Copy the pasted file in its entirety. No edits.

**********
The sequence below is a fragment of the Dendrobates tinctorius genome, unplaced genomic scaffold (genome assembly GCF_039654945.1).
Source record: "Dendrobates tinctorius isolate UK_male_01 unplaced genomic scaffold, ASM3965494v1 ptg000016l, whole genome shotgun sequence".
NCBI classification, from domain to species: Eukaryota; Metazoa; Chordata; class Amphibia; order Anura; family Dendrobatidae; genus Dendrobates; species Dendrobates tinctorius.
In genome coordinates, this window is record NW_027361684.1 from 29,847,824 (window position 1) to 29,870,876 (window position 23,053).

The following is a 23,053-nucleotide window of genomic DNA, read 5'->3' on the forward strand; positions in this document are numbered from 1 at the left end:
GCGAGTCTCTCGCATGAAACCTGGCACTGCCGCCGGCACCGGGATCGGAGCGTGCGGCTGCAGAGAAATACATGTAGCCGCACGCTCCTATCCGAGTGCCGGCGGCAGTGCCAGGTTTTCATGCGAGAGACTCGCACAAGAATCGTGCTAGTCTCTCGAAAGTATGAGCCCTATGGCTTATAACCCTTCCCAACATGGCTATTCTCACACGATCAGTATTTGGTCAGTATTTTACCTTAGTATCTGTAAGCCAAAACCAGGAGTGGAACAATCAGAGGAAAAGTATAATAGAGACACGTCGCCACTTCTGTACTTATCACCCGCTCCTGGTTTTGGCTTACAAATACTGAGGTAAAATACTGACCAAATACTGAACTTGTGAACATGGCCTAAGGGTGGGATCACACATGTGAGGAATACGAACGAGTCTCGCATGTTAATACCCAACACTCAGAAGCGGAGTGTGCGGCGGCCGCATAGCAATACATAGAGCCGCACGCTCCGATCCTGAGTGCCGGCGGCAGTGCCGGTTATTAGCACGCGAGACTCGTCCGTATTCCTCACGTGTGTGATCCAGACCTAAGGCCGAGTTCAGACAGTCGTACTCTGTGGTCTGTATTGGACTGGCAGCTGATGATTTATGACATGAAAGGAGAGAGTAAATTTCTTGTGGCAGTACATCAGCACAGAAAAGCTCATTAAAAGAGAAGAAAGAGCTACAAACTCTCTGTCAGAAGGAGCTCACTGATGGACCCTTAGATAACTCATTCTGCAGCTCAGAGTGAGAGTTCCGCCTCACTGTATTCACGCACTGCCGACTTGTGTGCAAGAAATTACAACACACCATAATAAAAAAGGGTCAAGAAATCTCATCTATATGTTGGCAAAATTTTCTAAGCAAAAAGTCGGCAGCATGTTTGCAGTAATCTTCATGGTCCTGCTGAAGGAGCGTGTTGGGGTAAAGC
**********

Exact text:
The sequence below is a fragment of the Dendrobates tinctorius genome, unplaced genomic scaffold (genome assembly GCF_039654945.1).
Source record: "Dendrobates tinctorius isolate UK_male_01 unplaced genomic scaffold, ASM3965494v1 ptg000016l, whole genome shotgun sequence".
NCBI classification, from domain to species: Eukaryota; Metazoa; Chordata; class Amphibia; order Anura; family Dendrobatidae; genus Dendrobates; species Dendrobates tinctorius.
In genome coordinates, this window is record NW_027361684.1 from 29,847,824 (window position 1) to 29,870,876 (window position 23,053).

The following is a 23,053-nucleotide window of genomic DNA, read 5'->3' on the forward strand; positions in this document are numbered from 1 at the left end:
GCGAGTCTCTCGCATGAAACCTGGCACTGCCGCCGGCACCGGGATCGGAGCGTGCGGCTGCAGAGAAATACATGTAGCCGCACGCTCCTATCCGAGTGCCGGCGGCAGTGCCAGGTTTTCATGCGAGAGACTCGCACAAGAATCGTGCTAGTCTCTCGAAAGTATGAGCCCTATGGCTTATAACCCTTCCCAACATGGCTATTCTCACACGATCAGTATTTGGTCAGTATTTTACCTTAGTATCTGTAAGCCAAAACCAGGAGTGGAACAATCAGAGGAAAAGTATAATAGAGACACGTCGCCACTTCTGTACTTATCACCCGCTCCTGGTTTTGGCTTACAAATACTGAGGTAAAATACTGACCAAATACTGAACTTGTGAACATGGCCTAAGGGTGGGATCACACATGTGAGGAATACGAACGAGTCTCGCATGTTAATACCCAACACTCAGAAGCGGAGTGTGCGGCGGCCGCATAGCAATACATAGAGCCGCACGCTCCGATCCTGAGTGCCGGCGGCAGTGCCGGTTATTAGCACGCGAGACTCGTCCGTATTCCTCACGTGTGTGATCCAGACCTAAGGCCGAGTTCAGACAGTCGTACTCTGTGGTCTGTATTGGACTGGCAGCTGATGATTTATGACATGAAAGGAGAGAGTAAATTTCTTGTGGCAGTACATCAGCACAGAAAAGCTCATTAAAAGAGAAGAAAGAGCTACAAACTCTCTGTCAGAAGGAGCTCACTGATGGACCCTTAGATAACTCATTCTGCAGCTCAGAGTGAGAGTTCCGCCTCACTGTATTCACGCACTGCCGACTTGTGTGCAAGAAATTACAACACACCATAATAAAAAAGGGTCAAGAAATCTCATCTATATGTTGGCAAAATTTTCTAAGCAAAAAGTCGGCAGCATGTTTGCAGTAATCTTCATGGTCCTGCTGAAGGAGCGTGTTGGGGTAAAGC